OAR:      (laughing) Used to be. She used to can peaches and all that sort of stuff in the early years, but most of the stuff we raised in the garden ended up being given away or eaten right there on the spot. When they retired they didn't do much canning.

AHERN: As an only child, were you sometimes lonely?

OAR:      I don't think so. No, always could find enough to do to amuse myself. Get into some different projects. There was always something going on. As a teenager I got into electronics and radio and television. Piddled around in it. Photography. I always seemed to occupy my time.

AHERN: Were you close with your father? You seemed to have spent a lot of time with him.

OAR:      Yeah, I think so, as much as any boys in those days were, yeah. Probably more so than they are now. 'Course you all go through the teenage thing, you know, like "Dad doesn't know anything anymore," but that all wears off. You look back to the time and say, "Boy, was I dumb at the time." I try to think of that. I think, in those days, kids were closer to their parents.

AHERN: Was there anything that your father wanted you to do?

OAR:      Stay out of trouble. No, not really. I got involved in bus driving, radio station, and stuff like that. No, he never did say anything about what he wanted me to be. Well, I worked projectors at the theaters and the drive-in theater when I was a teenager, too. I got into that, so I guess, basically, if I got a job that's all he cared about. So I started early driving bus and running projectors at the theaters.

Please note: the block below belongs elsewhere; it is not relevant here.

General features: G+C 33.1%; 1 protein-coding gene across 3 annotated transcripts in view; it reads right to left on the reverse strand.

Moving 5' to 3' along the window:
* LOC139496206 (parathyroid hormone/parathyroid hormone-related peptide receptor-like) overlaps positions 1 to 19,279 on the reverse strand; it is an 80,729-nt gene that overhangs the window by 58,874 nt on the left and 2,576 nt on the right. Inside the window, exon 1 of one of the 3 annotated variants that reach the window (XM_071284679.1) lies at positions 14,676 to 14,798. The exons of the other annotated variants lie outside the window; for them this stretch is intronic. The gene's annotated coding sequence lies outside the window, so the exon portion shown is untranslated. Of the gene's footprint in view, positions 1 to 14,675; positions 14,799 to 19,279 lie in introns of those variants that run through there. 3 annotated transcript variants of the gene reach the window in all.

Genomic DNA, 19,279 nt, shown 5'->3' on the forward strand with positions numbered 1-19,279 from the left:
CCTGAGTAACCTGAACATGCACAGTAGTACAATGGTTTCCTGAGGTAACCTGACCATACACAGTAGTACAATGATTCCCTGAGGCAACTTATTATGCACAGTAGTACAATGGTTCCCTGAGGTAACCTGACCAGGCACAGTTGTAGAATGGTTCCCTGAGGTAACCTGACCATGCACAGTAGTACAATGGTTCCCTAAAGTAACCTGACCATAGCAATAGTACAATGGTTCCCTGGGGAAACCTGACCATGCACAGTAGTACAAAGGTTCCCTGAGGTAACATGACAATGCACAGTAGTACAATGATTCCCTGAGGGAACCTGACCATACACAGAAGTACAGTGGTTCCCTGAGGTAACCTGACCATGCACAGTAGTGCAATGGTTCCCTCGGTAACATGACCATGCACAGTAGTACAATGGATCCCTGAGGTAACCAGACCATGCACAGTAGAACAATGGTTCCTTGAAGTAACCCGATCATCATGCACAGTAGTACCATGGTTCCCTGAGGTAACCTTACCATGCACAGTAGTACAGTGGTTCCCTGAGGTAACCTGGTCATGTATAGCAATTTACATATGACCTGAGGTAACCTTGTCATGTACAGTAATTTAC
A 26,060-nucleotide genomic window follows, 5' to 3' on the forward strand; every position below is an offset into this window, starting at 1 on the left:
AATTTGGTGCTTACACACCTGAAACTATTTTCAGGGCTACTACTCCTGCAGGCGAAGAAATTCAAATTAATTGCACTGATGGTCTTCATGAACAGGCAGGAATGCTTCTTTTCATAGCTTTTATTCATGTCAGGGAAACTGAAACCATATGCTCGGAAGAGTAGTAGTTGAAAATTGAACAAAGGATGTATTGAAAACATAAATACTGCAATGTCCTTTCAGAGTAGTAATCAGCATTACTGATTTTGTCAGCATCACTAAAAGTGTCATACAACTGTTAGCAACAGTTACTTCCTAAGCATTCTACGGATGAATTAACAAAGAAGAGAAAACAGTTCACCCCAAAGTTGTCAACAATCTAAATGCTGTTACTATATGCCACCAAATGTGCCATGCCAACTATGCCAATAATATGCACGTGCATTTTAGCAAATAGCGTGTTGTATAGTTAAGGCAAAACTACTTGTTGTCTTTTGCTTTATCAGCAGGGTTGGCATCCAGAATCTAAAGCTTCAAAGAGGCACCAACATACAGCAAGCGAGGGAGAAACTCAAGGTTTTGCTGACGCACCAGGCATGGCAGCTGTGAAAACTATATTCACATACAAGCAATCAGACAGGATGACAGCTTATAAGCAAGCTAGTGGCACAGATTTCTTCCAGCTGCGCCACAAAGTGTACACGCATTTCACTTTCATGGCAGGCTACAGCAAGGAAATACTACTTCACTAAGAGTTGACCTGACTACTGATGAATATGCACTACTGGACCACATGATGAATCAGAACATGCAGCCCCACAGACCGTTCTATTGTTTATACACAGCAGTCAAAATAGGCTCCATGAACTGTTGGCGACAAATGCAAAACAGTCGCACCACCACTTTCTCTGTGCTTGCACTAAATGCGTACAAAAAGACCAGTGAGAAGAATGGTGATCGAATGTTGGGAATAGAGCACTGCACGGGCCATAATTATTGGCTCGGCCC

AHERN: What was your salary driving bus?

OAR:      Forty-seven dollars a month. Started about ten minutes to seven and got home about five twenty. But, you know, forty-seven dollars a month for somebody going to high school, that's pretty good. But, looking back now, forget it. (laughing)

AHERN: What did you do with your earnings?

OAR:      Probably threw them away in radio junk. Yeah, I always get into this tape recorders, radios, electronic equipment like that. I always buy something. For normal, broke all the time.

AHERN: Describe your father.

OAR:      Uh, very firm. He let you know where you stand, and you didn't back-talk him. He was one of the persons that wanted respect, especially from the kid, and you're in trouble if you back-talk him. That's the biggest thing. Be disrespectful to any adult, he would come unglued. And I found it out the hard way a few times. Smart off to somebody, and I heard about it. But, a good provider, fair, but he wanted his kid to be respectful to him and any adult.

AHERN: Is there anything that stands out in your mind about him?

OAR:      [whistle] Boy! That's a hard one. (laughing) Ah, not really, that I can recall.

AHERN: What about your mother?

OAR:      Gentle woman. Just about all you can say. She didn't do much discipline on me. If I give her any bad time, she'd tell Dad and then stand by! Once in a while she'd get mad and swat me with a wet dish cloth or something. (laughing) But, no, she didn't get mad much at all.

AHERN: Did you ever help her with housework?

OAR:      Probably not. No, I kind of stayed away from that if I could. I didn't even like staying in the house.